After everything calms down, the JLA take the Superman into custody, and a shift in the New 52 status quo is felt. The best bit in the book comes when Batman tries to get to the bottom of things while Superman is strapped to a power-dampening chair. The first thing Clark wants to know is who the person was that he killed, and if he had a family. Batman soberly replies that he did, a wife and two daughters. Diana shows up, not happy that Batman would put that kind of burden on Clark at the moment (Batman’s response: “He asked.”), and determined to exonerate her significant other from any wrongdoing. The question then becomes- was Superman under the influence of Pandora’s box, or was this all a misunderstanding due to Dr. Light’s accidental attack? Of course, we know the answer, but Batman will continue to be the detective, and Diana will hunt the supernatural. Her first stop is the mythological blacksmith, Hephaestus, who she believed forged the box, however, she was wrong- darker and older magics are responsible, ones that had even Zeus afraid. In case you thought there were not enough teams with the name “Justice League” in the mix, Wonder Woman’s next course of action is to enlist the help of Justice League Dark, and in that book is where the story will continue next week.
Overall, I’ve been enjoying Trinity War in its infancy. The prelude book, Trinity of Sin: Pandora #1 was a lot of gobbledygook to be honest- big, grand gestures of millennia spanning strife with very little character depth, or anything to really latch on to. Things picked up in Justice League #22 with the focus shifting to the now, and the many threads merging to set off the major conflict. Plus, Superman erased Dr. Light’s head, so there’s that. Both Ivan Reis and Doug Mahnke put in some memorable pages, particularly Reis in general, and Manhke’s aforementioned splash page. There is a whole subplot involving the Phantom Stanger and the Question that I haven’t bothered getting into. It’s a bit too muddy at the moment to judge. The situation is a bit different, but it’s hard not to see some similarities with last summer’s Avengers vs X-Men. Both books pit hero against hero, and both have a character possessed by an all-powerful entity. I’m guessing the similarities will stop there, but it’s worth noting. If things keep the current pace, DC cpuld have a smaller, yet more satisfying crossover on its hands, and wouldn’t that be something…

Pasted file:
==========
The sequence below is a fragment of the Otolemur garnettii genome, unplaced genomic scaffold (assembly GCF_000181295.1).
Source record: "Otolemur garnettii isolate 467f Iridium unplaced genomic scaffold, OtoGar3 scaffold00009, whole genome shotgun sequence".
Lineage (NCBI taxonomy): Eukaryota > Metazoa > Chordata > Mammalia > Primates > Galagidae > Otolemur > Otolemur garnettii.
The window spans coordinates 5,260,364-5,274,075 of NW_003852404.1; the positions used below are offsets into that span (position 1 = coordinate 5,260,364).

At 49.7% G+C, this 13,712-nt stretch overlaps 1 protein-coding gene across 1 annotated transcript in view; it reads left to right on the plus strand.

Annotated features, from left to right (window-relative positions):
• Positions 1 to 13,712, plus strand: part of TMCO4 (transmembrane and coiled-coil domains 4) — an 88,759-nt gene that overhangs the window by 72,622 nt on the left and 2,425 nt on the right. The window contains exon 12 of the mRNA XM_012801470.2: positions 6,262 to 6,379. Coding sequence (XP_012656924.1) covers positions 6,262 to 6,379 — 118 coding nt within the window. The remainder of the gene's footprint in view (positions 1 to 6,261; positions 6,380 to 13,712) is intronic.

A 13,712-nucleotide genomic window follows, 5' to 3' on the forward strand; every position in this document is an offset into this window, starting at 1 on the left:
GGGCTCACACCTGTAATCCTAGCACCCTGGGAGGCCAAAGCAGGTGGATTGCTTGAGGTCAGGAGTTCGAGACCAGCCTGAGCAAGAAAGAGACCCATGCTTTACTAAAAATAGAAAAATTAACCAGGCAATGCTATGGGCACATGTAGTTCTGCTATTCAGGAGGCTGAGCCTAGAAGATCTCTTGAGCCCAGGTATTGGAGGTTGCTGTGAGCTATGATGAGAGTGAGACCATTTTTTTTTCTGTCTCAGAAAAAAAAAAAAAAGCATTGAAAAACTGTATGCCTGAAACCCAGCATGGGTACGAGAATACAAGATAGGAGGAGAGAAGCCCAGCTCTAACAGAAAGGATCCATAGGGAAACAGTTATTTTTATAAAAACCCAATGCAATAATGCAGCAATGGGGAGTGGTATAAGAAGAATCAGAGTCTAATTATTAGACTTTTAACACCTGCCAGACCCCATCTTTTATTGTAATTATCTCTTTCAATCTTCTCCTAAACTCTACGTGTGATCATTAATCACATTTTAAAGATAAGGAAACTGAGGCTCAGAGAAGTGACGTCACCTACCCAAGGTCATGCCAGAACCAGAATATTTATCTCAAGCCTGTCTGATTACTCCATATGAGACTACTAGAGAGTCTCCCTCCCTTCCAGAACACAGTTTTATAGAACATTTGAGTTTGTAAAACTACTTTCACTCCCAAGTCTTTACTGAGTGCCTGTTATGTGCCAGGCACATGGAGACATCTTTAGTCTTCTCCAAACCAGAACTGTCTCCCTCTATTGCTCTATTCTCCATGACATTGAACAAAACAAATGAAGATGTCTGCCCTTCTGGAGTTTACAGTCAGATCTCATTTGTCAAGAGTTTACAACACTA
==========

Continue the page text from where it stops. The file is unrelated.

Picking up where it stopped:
Joel Rickenbach is a curator of cult cinema at the Colonial Theatre in Phoenixville, PA, and can be heard every week talking film, TV and other geekery on the You’ve got GEEK podcast. Follow him onTwitter and hilarity will no doubt ensue.


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lusiphur 7/18/2013 9:57:55 AM

 I've been avoiding big event crossovers for a while now, but this may be worth picking up.  It seems an interesting tale with all of our favorites on hand.  Time to call my comic shop.

joelr 7/18/2013 12:40:05 PM

@lusiphur yeah, it's not so cumbersome as many of the others, and it combines mystery with big action well.

Butchman 7/21/2013 5:25:08 PM

 I am loving this so far! One of the best stories I have read in years. Hope the quality of writing stays true through the end.